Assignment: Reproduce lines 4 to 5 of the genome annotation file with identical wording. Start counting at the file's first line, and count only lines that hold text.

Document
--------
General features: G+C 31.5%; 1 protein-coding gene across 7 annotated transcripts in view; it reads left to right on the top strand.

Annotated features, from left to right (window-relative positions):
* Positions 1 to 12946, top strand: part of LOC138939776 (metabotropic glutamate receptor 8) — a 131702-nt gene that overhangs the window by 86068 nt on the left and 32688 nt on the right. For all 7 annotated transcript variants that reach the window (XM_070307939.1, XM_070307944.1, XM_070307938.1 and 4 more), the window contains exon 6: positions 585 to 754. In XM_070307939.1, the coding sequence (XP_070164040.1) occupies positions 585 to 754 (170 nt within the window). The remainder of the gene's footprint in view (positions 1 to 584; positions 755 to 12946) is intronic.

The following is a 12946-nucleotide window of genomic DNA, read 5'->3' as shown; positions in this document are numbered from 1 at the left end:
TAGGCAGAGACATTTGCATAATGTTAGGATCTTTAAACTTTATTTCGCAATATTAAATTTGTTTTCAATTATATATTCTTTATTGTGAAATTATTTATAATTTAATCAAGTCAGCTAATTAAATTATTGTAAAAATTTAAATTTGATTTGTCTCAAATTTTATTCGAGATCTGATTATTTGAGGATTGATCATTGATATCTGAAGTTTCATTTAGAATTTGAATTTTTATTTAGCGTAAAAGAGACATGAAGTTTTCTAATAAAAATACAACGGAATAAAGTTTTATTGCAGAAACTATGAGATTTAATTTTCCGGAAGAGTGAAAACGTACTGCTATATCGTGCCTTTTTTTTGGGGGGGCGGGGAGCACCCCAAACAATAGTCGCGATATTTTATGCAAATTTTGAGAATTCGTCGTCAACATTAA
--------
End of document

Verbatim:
The following is a 12946-nucleotide window of genomic DNA, read 5'->3' as shown; positions in this document are numbered from 1 at the left end:
TAGGCAGAGACATTTGCATAATGTTAGGATCTTTAAACTTTATTTCGCAATATTAAATTTGTTTTCAATTATATATTCTTTATTGTGAAATTATTTATAATTTAATCAAGTCAGCTAATTAAATTATTGTAAAAATTTAAATTTGATTTGTCTCAAATTTTATTCGAGATCTGATTATTTGAGGATTGATCATTGATATCTGAAGTTTCATTTAGAATTTGAATTTTTATTTAGCGTAAAAGAGACATGAAGTTTTCTAATAAAAATACAACGGAATAAAGTTTTATTGCAGAAACTATGAGATTTAATTTTCCGGAAGAGTGAAAACGTACTGCTATATCGTGCCTTTTTTTTGGGGGGGCGGGGAGCACCCCAAACAATAGTCGCGATATTTTATGCAAATTTTGAGAATTCGTCGTCAACATTAA